# Functional derivative

In the calculus of variations, a field of mathematical analysis, the **functional derivative** (or **variational derivative**)^{[1]} relates a change in a functional to a change in a function that the functional depends on.

In the calculus of variations, functionals are usually expressed in terms of an integral of functions, their arguments, and their derivatives. In an integrand *L* of a functional, if a function *f* is varied by adding to it another function *δf* that is arbitrarily small, and the resulting integrand is expanded in powers of *δf*, the coefficient of *δf* in the first order term is called the functional derivative.

For example, consider the functional

where *f* ′(*x*) ≡ *df/dx*. If *f* is varied by adding to it a function *δf*, and the resulting integrand *L*(*x, f +δf, f '+δf* ′) is expanded in powers of *δf*, then the change in the value of *J* to first order in *δf* can be expressed as follows:^{[1]}^{[Note 1]}

The coefficient of *δf(x)*, denoted as *δJ*/*δf(x)*, is called the **functional derivative** of *J* with respect to *f* at the point *x*.^{[2]} For this example functional, the functional derivative is the left hand side of the Euler-Lagrange equation,^{[3]}

## Definition

The functional derivative is defined. Then the functional differential is defined in terms of the functional derivative.

### Functional derivative

Given a manifold *M* representing (continuous/smooth/with certain boundary conditions/etc.) functions *ρ* and a functional *F* defined as

the **functional derivative** of *F*[*ρ*], denoted *δF/δ**ρ*, is defined by^{[4]}

where is an arbitrary function. is called the variation of *ρ*.
In other words,
is a linear functional, so by the Riesz representation theorem, this functional is given by integration against some measure.
Then is defined to be the Radon-Nikodym derivative of this measure.
We think of the function as the gradient of *F* at the point
*ρ* and as the directional derivative at point *ρ* in the direction of *φ*.
Then analogous to vector calculus, the inner product with the gradient gives the directional derivative.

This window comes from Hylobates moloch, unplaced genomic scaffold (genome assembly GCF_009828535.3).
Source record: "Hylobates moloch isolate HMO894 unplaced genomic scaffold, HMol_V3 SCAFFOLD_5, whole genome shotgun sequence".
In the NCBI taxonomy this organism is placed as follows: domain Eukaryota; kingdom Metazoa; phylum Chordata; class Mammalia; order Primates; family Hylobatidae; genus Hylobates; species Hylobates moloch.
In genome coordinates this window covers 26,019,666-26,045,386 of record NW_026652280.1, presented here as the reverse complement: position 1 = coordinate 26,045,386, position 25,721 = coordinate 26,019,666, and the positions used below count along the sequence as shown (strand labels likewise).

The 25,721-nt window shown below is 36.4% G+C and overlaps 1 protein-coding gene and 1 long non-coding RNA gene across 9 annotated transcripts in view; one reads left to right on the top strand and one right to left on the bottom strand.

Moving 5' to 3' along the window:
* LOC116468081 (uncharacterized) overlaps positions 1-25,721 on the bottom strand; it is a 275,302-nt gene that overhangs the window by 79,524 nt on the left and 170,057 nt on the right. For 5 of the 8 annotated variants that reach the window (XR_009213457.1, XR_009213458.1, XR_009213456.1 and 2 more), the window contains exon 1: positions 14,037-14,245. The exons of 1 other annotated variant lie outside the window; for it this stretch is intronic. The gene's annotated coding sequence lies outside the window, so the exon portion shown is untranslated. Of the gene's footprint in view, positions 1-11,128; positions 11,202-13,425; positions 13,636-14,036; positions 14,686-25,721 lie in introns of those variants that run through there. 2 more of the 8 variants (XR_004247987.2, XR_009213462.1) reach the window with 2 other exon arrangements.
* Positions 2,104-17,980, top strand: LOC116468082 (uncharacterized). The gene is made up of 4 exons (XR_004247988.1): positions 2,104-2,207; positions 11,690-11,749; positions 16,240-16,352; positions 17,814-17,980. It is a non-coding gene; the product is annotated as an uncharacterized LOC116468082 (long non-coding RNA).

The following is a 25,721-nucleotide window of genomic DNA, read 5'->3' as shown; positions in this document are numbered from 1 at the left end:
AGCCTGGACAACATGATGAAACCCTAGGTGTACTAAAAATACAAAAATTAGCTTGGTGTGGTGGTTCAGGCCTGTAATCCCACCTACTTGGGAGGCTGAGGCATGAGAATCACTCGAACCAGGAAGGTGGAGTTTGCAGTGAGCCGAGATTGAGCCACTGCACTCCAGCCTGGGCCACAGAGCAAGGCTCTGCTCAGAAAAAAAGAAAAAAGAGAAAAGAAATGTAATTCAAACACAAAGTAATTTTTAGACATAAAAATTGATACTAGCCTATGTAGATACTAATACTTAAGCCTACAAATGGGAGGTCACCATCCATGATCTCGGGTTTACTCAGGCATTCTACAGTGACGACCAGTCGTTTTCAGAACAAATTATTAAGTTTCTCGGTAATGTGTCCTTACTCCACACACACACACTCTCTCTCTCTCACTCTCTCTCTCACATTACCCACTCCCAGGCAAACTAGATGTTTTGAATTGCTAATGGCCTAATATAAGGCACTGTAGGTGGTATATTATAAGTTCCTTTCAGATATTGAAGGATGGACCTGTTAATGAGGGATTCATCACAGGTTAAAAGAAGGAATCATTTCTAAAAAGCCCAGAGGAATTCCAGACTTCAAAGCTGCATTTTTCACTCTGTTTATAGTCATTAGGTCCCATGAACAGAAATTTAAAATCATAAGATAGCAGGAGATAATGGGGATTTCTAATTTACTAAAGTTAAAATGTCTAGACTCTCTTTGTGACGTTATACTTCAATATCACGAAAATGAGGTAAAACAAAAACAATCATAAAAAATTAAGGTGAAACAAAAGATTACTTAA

### Functional differential

The differential (or variation or first variation) of the functional *F*[*ρ*] is,^{[5]} ^{[Note 2]}

Heuristically, *φ* is the change in *ρ*, so we 'formally' have *φ = δρ*, and then
this is similar in form to the total differential of a function *F*(*ρ*_{1}, *ρ*_{2}, ..., *ρ*_{n}),

where *ρ _{1}, ρ_{2}, ... , ρ_{n}* are independent variables.
Comparing the last two equations, the functional derivative

*δF*/

*δ*

*ρ*(

*x*) has a role similar to that of the partial derivative

*∂F/∂*

*ρ*, where the variable of integration

_{i}*x*is like a continuous version of the summation index

*i*.

^{[2]}

### Formal description

The definition of a functional derivative may be made more mathematically precise and formal by defining the space of functions more carefully. For example, when the space of functions is a Banach space, the functional derivative becomes known as the Fréchet derivative, while one uses the Gâteaux derivative on more general locally convex spaces. Note that the well-known Hilbert spaces are special cases of Banach spaces. The more formal treatment allows many theorems from ordinary calculus and analysis to be generalized to corresponding theorems in functional analysis, as well as numerous new theorems to be stated.

## Properties

Like the derivative of a function, the functional derivative satisfies the following properties, where *F*[*ρ*] and *G*[*ρ*] are functionals:

- Linear:
^{[6]}

- Product rule:
^{[7]}

- Chain rules:

## Determining functional derivatives

We give a formula to determine functional derivatives for a common class of functionals that can be written as the integral of a function and its derivatives. This is a generalization of the Euler–Lagrange equation: indeed, the functional derivative was introduced in physics within the derivation of the Lagrange equation of the second kind from the principle of least action in Lagrangian mechanics (18th century). The first three examples below are taken from density functional theory (20th century), the fourth from statistical mechanics (19th century).

### Formula

Given a functional

and a function *ϕ*(** r**) that vanishes on the boundary of the region of integration, from a previous section Definition,

The second line is obtained using the total derivative, where *∂f* /*∂∇**ρ* is a derivative of a scalar with respect to a vector.^{[Note 3]} The third line was obtained by use of a product rule for divergence. The fourth line was obtained using the divergence theorem and the condition that *ϕ*=0 on the boundary of the region of integration. Since *ϕ* is also an arbitrary function, applying the fundamental lemma of calculus of variations to the last line, the functional derivative is